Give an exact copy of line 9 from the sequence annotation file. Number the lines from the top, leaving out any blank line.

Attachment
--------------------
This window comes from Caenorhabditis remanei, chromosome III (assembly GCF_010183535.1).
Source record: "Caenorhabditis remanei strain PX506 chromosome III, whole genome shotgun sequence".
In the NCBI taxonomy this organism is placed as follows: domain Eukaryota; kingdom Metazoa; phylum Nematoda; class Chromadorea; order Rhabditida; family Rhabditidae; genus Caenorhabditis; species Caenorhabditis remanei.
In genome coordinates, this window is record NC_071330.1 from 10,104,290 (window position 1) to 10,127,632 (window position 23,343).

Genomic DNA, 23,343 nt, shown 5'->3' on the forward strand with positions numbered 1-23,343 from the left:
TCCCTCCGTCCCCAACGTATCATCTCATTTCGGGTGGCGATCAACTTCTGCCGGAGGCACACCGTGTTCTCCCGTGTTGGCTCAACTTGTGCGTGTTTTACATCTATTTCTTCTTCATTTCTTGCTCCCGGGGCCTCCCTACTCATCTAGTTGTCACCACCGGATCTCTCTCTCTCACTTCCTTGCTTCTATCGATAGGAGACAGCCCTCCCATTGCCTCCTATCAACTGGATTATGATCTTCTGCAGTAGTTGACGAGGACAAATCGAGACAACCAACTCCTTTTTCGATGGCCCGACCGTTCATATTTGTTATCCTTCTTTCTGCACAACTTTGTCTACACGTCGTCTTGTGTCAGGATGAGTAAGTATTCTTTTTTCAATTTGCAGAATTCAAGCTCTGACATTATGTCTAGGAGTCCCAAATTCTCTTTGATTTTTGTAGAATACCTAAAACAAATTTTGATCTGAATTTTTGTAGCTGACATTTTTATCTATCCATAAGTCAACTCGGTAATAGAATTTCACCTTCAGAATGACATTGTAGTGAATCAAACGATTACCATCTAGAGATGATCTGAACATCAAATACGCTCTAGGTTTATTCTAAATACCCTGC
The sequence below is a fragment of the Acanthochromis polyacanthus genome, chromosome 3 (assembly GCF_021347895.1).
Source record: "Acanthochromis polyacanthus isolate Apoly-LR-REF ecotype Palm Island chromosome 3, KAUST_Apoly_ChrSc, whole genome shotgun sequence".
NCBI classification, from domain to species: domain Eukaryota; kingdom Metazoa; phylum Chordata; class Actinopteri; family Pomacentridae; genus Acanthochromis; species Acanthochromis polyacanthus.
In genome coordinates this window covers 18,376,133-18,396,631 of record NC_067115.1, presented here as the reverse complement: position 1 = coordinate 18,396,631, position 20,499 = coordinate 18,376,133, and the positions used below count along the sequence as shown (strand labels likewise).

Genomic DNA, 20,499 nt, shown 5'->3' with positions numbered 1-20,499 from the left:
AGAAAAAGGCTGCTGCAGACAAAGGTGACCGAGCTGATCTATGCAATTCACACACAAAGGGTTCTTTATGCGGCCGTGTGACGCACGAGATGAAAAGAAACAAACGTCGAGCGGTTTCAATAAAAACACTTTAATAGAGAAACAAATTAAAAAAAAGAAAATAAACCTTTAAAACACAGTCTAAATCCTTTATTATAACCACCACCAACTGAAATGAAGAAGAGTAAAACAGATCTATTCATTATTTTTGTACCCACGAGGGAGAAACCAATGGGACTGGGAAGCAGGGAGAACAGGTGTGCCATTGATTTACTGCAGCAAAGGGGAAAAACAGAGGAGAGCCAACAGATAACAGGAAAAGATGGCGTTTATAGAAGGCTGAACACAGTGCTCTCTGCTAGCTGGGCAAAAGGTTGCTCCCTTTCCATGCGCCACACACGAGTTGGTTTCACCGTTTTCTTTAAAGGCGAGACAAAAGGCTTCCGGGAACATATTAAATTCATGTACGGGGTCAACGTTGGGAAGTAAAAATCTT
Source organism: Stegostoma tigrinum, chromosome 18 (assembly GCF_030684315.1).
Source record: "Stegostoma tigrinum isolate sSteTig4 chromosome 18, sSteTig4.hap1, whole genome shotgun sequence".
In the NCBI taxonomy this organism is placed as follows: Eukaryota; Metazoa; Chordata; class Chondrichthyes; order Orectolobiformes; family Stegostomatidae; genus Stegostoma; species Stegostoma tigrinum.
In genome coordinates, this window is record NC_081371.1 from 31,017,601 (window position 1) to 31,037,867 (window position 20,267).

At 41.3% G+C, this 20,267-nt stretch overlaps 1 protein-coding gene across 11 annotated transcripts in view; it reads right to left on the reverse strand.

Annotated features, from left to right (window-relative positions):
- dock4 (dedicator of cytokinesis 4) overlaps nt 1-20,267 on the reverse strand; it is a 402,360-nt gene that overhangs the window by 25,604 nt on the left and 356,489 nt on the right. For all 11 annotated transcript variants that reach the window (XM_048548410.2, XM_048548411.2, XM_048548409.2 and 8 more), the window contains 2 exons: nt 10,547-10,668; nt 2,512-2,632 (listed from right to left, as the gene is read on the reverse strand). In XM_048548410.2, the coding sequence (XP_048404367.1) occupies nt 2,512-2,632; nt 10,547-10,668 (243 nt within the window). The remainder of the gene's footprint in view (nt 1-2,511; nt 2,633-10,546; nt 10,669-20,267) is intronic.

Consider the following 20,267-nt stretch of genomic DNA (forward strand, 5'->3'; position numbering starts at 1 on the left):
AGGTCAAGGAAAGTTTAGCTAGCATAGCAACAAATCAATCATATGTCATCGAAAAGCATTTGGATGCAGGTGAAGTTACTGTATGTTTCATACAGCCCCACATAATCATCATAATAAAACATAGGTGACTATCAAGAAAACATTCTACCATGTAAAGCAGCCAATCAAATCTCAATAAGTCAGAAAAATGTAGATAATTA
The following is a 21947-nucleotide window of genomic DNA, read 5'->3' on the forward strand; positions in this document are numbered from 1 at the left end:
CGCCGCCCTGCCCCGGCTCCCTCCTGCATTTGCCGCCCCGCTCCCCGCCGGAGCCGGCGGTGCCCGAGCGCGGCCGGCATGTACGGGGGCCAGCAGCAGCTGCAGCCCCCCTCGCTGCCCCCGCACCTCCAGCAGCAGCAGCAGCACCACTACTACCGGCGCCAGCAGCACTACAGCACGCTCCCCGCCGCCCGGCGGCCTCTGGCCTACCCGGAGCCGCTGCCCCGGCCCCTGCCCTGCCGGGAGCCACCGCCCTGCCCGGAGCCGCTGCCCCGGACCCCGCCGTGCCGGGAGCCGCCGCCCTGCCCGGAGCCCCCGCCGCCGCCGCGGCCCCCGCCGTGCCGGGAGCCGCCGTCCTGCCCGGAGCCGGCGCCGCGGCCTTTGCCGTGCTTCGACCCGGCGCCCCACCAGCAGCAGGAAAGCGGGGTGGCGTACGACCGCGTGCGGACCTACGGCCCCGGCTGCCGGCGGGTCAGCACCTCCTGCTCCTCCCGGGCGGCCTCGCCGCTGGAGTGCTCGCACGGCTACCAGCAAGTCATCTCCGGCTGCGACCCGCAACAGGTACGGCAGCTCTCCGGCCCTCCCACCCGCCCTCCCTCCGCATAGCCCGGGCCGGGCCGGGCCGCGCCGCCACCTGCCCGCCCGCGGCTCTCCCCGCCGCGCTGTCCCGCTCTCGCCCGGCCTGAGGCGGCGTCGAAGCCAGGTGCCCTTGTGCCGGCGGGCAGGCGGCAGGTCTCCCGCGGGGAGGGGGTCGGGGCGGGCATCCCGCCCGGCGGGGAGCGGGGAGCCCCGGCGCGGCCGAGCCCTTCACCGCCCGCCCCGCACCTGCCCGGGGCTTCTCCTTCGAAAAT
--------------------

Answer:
NCBI classification, from domain to species: domain Eukaryota; kingdom Metazoa; phylum Chordata; class Actinopteri; family Pomacentridae; genus Acanthochromis; species Acanthochromis polyacanthus.